This one must have taken weeks.  The detail is amazing.  Note the Picasso-like objects on the table.  Picasso is shown as a small boy on the left of the painting, and the little girl next to him was his sister, who died quite young. Above are his mother and father (he was also an artist, but, when he saw the quality of young Picasso's painting, said he would never paint again - the picture shows him discarding his palette and dripping paint onto the shoulder of the man seated at the table).

The next mural isn't finished yet - Caroline's gone home to re-start work on it.

After this one is completed, she still has two major murals to paint - lots of work to keep her busy until the deadline in December.  If you're interested in art, other work and updates on this project can be seen on her website  But if you're ever in Marbella, you could always drop in on the Picasso restaurant and have a look for yourselves.

As a parting gift, Caroline painted this for us.  She really is a cat person (she has three of her own), which my cat spotted immediately and rarely left her side the whole time she was here!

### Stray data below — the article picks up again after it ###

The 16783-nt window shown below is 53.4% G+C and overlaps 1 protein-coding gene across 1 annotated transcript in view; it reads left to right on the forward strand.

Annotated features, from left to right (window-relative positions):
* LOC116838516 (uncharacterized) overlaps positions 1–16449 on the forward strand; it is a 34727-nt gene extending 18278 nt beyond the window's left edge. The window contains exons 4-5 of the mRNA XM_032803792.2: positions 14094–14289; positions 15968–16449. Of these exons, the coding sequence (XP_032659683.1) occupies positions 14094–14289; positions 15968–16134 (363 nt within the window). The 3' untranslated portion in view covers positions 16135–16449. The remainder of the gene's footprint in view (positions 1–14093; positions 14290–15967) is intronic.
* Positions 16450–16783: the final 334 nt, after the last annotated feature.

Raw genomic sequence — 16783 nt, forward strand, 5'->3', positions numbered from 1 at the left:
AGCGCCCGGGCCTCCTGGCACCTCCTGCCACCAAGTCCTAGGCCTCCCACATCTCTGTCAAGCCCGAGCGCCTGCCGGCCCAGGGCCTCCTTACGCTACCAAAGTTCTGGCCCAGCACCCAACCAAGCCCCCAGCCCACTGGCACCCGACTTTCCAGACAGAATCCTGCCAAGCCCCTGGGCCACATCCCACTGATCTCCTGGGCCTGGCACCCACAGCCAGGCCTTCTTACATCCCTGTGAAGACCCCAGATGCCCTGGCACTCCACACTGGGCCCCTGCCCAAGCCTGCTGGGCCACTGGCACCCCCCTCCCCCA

She accentuated his girth a little bit, but not much, ha ha!!  Little slob! (Jak, that is)

So, that's my first blogoversary post . . . no cake, no candles, no cards . . . but the painting of Jak more than makes up for it!  Thanks Caroline.

Monday, 10 October 2011

Napoleon and Neddy

When we went to the organic farm to get the lamb (and pumpkin!), we happened to meet these two characters.  Just get a load of those ears!!

This is Neddy

and this is Napoleon.

Favourite food - grass
Favourite treats - apples
Favourite past-time - roaming around their field in the sun
Favourite friends . . .

 . . . each other!

Naughtiest habits - well, they weren't about to tell me that, now were they?

Sunday, 9 October 2011


My pumpkins failed to put in an appearance this year and they are sadly missed.  We keep passing gardens which have lots of them laid out on the vegetable beds, just to taunt me.

The other day, we visited an organic farm to buy some lamb for one of our visitors, and Louisa gave me a large pumpkin to take home (plus a couple of butternut squash).  Here it is in all it's glory :-

Sorry about the "turn right" printed on the photo - we've had horrendous problems trying to turn the photo around because I took the photo sideways. This was the best we could do - at least the pumpkin is not on it's side any more.

Anyway, it looked just too perfect to cut into . . . but, it had to be done!